World Moscow could 'defend' Russia-backed Ukraine rebels
Russia warns U.S. to stay away from Ukraine for its "own good"
U.S. and Russia both reportedly sending warships into Black Sea amid fast-escalating standoff that Ukraine calls a struggle "between democracies and authoritarianism."The Turkish Foreign Ministry said on Friday that Washington had informed Ankara that two U.S. warships would pass through Turkish waters this week to be deployed in the Black Sea. The deployment would come amid a significant escalation of the conflict in eastern Ukraine between Russian-backed separatists and Ukraine's forces, which have U.S. and European support.
Russia might come to the rescue of the rebels it backs in eastern Ukraine, a senior Kremlin official has warned.
"Everything depends on the scale of the conflagration," Dmitry Kozak told a conference in Moscow, as tension builds in the region.
Ukraine's Donbas region has been a flashpoint since the separatists seized swathes of territory in 2014.
Low-level, sporadic clashes between the rebels and Ukrainian forces have broken out in recent weeks.
Each side accuses the other of violating a ceasefire.
Ukrainian President Volodymyr Zelensky visited the region on Thursday to see "the locations of the escalation" and "be with our soldiers in the tough times in Donbas".
Quick guide to Russia-Ukraine military tensions
What you need to know about Russia's troop build-up around eastern Ukraine.Russia's intentions are far from clear, but here's a quick guide to the latest developments.
German Chancellor Angela Merkel has called on Russia to reduce its military presence on the border with Ukraine.
In Moscow, Mr Kozak likened the current situation of the separatists to Srebrenica, the town in Bosnia-Hercegovina where 8,000 Muslim men were killed by Bosnian Serb forces in 1995.
"If, as our president says, there is a Srebrenica there, we shall probably have to come to their defence," Mr Kozak said. He is the deputy head of Russia's presidential administration.
Mr Kozak suggested the rebels could hold their own for now against Ukrainian forces as they consisted of "battle-hardened units".
He also warned Ukraine not to increase hostilities against the rebels, saying it would be the "beginning of the end" for the country. At the same time, he urged calm and stability.
Ukraine says Putin ignoring request to talk amid Russian troop buildup
Moscow denies receiving "any requests in the past several days" for a dialogue as Ukraine says there are 40,000 Russian forces at its border and 40,000 more in Crimea.Tension between the neighbors has grown steadily for several weeks, with intensified skirmishes in eastern Ukraine — a region that has been mired in conflict since Russia first backed Ukrainian separatists there seven years ago. Putin has sent thousands of forces toward the Ukrainian border recently, raising concerns among politicians in the United States and European Union.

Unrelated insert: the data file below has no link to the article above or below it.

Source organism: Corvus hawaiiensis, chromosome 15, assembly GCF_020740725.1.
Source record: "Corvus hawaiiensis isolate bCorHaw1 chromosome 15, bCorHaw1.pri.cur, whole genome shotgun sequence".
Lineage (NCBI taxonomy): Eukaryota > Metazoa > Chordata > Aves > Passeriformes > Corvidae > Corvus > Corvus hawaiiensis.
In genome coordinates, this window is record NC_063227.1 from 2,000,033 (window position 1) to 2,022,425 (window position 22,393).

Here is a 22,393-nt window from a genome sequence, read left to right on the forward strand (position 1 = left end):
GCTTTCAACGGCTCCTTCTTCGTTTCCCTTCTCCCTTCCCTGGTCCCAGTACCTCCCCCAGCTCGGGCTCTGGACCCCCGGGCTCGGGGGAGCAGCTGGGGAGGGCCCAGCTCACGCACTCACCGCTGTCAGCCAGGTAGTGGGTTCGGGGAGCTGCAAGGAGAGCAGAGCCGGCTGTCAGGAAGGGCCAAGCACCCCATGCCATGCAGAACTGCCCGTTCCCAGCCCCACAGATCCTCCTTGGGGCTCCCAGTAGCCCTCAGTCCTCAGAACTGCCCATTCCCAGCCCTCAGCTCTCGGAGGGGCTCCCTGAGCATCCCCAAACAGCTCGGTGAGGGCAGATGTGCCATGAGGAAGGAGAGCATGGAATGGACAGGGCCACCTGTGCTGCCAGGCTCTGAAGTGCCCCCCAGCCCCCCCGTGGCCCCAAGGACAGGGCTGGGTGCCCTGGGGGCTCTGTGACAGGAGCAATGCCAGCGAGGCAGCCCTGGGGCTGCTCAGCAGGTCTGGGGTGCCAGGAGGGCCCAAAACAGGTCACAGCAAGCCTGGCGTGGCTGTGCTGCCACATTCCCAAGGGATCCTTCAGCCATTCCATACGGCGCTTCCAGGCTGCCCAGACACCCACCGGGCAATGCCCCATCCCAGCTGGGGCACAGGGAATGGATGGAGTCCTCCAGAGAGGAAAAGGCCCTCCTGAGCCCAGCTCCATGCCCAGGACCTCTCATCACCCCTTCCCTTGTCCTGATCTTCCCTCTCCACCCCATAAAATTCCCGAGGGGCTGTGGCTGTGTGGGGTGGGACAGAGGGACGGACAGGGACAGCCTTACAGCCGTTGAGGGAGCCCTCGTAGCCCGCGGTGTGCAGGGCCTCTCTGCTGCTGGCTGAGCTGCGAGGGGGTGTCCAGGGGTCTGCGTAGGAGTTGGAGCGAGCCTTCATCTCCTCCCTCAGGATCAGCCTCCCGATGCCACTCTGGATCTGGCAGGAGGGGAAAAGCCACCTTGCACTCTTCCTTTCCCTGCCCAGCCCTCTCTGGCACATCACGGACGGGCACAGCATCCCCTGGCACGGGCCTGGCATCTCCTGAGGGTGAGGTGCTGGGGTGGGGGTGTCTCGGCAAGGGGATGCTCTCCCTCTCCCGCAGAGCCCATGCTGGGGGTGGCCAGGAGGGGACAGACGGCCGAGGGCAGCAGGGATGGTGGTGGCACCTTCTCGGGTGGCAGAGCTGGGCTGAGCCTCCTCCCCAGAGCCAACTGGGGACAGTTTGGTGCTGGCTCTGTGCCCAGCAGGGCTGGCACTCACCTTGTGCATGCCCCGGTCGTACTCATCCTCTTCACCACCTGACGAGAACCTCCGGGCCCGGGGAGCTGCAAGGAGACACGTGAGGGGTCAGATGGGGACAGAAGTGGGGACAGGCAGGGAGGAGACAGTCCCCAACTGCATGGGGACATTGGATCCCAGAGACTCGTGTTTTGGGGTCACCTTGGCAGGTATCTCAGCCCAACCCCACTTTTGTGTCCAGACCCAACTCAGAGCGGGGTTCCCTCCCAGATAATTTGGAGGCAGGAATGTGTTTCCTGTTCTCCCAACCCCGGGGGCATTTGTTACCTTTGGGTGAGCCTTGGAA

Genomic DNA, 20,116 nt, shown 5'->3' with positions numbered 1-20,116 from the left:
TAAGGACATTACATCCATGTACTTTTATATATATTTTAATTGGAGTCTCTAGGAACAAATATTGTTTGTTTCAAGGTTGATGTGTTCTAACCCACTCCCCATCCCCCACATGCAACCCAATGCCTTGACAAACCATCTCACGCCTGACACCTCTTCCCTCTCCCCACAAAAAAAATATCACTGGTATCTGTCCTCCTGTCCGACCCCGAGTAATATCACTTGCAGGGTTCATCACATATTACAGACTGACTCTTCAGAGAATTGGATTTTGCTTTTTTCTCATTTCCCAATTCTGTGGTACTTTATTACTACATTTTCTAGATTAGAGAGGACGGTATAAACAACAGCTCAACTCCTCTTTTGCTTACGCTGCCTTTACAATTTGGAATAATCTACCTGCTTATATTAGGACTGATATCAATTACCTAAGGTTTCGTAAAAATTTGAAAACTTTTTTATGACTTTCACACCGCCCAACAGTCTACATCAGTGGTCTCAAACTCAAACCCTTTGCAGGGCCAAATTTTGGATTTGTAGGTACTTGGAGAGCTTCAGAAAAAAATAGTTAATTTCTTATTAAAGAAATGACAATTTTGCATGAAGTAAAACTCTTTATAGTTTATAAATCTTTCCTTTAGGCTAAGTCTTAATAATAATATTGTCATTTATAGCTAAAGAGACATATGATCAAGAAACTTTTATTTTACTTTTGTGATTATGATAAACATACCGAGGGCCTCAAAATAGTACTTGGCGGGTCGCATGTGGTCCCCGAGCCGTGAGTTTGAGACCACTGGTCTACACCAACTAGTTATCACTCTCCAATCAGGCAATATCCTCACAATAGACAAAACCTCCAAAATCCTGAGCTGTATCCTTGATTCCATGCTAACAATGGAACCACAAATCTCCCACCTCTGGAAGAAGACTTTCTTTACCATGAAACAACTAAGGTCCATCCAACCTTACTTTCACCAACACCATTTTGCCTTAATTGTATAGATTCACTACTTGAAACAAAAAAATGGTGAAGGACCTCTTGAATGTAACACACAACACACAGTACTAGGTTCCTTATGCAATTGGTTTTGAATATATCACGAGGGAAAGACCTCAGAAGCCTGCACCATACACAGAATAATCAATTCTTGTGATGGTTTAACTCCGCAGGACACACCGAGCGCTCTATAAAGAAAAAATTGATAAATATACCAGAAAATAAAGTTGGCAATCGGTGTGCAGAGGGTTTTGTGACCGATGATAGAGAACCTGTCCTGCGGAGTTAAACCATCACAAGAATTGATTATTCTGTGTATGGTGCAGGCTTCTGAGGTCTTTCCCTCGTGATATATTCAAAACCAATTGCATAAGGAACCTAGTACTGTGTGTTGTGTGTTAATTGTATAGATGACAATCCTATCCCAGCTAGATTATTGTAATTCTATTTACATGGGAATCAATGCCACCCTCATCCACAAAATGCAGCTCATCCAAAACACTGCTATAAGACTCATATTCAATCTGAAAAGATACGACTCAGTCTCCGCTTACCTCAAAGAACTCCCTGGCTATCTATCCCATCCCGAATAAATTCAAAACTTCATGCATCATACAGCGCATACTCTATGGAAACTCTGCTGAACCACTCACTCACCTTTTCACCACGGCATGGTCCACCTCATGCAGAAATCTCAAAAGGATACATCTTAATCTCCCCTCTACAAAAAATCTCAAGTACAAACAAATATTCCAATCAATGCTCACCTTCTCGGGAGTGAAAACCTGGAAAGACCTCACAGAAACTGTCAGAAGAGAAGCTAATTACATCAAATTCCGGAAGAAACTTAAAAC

Russia's annexation of Ukraine's Crimea region in 2014 and support for the separatists in Donbas have been a long-running sore in relations between the two countries.
Western countries condemned Moscow over its actions at the time and imposed sanctions.
Russia denies sending troops to the Donbas region and characterises Russian fighters there as "volunteers".
The US put its forces in Europe on a higher level of alert last week and President Joe Biden re-affirmed his support for Ukraine's "sovereignty and territorial integrity".
In the latest sign of tension, the rebels said one of their fighters was killed on Thursday when Ukrainian troops fired 14 mortar bombs at a village on the outskirts of the city of Donetsk.
Ukraine says 25 of its soldiers have been killed in the conflict so far this year.
Chancellor Merkel spoke to Russian President Vladimir Putin on the phone on Thursday and called on Russia to "de-escalate tensions" by reducing its troop reinforcements.
In the same call, Mr Putin accused Ukraine of inflaming the situation in the east.
Military tension between Russia and Ukraine escalates .
The conflict between Russia and Ukraine started more than seven years ago when Russia annexed the Ukrainian Crimean Peninsula. Now, the two countries are at war in eastern Ukraine. The so-called “frozen conflict” has heated up again. Fighting is escalating in eastern Ukraine despite a ceasefire, and there have been reports of military buildup in Crimea and on the Russian side of the border. Host Carol Hills speaks with Lt. Gen. Ben Hodges, the commanding general of the US Army in Europe until 2017. TRANSCRIPT:Carol Hills:For the past seven years, Russia and Ukraine have been engaged in what's called a 'frozen conflict.' Now it’s heating up again.